From the archive: PAI Partners’ comeback

PAI Partners was nearly destroyed by an internal dispute in 2009. It's now back in market with its seventh fund. For our February issue we sat down with the firm's head to talk about the comeback.

The global financial crisis took its toll on many venerable names in private equity; for some it proved terminal. At one point in 2009 it looked like PAI Partners would be among them.

That year, the firm was forced by LPs to slash its €5.4 billion fifth buyout fund to €2.7 billion after the departure of chief executive Dominique Mégret and senior partner Bertrand Meunier triggered a key-man clause.

The pair were ousted in what some investors regarded as a “coup” following months of lobbying by Lionel Zinsou, who replaced Mégret at the firm’s helm.

But not only did PAI survive, it came roaring back with an oversubscribed sixth fund. The difficulty of that fundraise shouldn’t be downplayed; the firm spent almost two years on the road. But the outcome speaks for itself. Not only did the firm comfortably reach its €3 billion hard-cap, it blew right through it, holding a final close in March 2015 on €3.3 billion.

Shortly after, Zinsou – who went on to become prime minister of Benin – was succeeded by Michel Paris, who has spent almost his entire career at PAI, joining the firm in 1984. Paris refers to the events surrounding the reduction of Fund V simply as “2009”.

“2009 has brought a tonne of good things to the organisation,” he says.

“The big consequence of 2009 is effectively the creation and emergence of a partnership. I’m the CEO, but I’m also the head of the partnership.”

He sees his role as to “run a business which is independent and which will have a very long life”.

“We are not interested in going public, we are not interested in being over-diversified. For the time being we are a pure leveraged buyout player, and we’re just trying to be as good as possible as a pure LBO player covering the whole of Europe.”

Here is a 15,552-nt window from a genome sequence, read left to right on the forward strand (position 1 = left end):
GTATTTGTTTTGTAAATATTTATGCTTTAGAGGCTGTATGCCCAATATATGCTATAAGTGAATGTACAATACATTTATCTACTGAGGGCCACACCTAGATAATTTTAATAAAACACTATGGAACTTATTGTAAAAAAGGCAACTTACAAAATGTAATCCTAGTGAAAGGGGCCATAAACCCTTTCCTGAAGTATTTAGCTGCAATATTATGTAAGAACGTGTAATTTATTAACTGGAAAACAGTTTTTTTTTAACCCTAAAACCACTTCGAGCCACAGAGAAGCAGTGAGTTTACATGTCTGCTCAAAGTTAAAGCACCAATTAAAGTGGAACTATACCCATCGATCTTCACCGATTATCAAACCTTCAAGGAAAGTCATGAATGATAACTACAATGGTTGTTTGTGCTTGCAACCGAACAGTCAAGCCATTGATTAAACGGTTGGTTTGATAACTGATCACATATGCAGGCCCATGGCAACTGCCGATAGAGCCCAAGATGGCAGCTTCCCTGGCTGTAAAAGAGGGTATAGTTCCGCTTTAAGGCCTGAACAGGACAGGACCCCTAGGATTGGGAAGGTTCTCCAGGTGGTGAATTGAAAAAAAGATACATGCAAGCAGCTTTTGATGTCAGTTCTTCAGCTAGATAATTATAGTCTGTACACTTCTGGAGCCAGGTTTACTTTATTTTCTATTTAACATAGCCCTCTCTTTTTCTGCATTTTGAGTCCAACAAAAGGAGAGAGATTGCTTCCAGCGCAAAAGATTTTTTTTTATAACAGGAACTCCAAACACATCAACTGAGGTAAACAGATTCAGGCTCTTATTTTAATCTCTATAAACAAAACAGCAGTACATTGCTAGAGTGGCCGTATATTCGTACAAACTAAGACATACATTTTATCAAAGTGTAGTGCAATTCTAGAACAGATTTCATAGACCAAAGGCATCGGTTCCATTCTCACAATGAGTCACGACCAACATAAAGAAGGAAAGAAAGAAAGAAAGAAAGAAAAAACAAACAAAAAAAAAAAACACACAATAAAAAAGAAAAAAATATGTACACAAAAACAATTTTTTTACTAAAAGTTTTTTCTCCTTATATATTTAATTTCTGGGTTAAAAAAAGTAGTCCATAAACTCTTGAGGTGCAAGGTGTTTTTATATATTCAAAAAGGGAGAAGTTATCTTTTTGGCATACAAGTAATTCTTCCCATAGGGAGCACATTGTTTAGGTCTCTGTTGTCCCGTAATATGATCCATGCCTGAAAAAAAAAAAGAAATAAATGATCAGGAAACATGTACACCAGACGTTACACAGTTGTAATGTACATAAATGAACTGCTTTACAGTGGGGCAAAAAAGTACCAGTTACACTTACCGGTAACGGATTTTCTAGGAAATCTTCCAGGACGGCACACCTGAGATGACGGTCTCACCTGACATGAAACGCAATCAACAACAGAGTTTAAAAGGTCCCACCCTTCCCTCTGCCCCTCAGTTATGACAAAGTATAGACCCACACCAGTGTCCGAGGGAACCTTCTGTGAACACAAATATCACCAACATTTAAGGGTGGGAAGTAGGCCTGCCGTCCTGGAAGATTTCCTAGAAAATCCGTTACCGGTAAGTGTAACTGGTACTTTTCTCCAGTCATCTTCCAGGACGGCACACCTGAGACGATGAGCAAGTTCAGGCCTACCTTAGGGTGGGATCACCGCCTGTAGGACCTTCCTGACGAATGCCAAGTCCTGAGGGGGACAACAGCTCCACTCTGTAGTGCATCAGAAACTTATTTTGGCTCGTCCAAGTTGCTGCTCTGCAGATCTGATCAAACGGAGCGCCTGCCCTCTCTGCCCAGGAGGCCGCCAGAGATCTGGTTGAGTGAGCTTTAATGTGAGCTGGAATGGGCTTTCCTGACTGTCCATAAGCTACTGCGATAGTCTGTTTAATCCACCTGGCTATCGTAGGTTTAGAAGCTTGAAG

There’s no denying the events of 2009 tested the mettle of even the most loyal of PAI’s investors.

“It’s clear we significantly challenged the investor base last time,” Paris says.

“Also because some of our investors suffered a lot through the crisis and had a diminished capacity to come back. At least one large investor decided not to come back, which has forced us – or helped us – to think about new names. We have been able to find large, new investors all over the world. We’ve made a significant effort to reshape the investor base, and we are going to benefit from that.”

“We are not interested in going public, we are not interested in being over-diversified”
Michel Paris

PAI has “kept our very best friends” – including BNP Paribas, GIC, Temasek, Kuwait Investment Authority, British Columbia Investment Management Corporation and MetLife – but also brought in new names, such as the Korea Investment Corporation, Dutch pension PGGM and Finnish counterpart Varma.

“I think we can be pretty proud of what we’ve been able to do, because we have welcomed large new pockets which we know will be able to bring far more money next time.”

Following our interview, placement agent and advisory group Asante Capital released a survey which revealed team composition and organisational stability are more important to investors than performance or track record. So how did PAI reassure investors that the firm was a steady ship after the dramatic events of 2009?

“Roughly by saying that, with the exception of two people, nothing has changed within the team,” Paris says.

“The same people, the same organisation, everything is the same. So in terms of stability, you can say what you want. There’s very good, very solid stability of the group.”

And even shocks can have their advantages.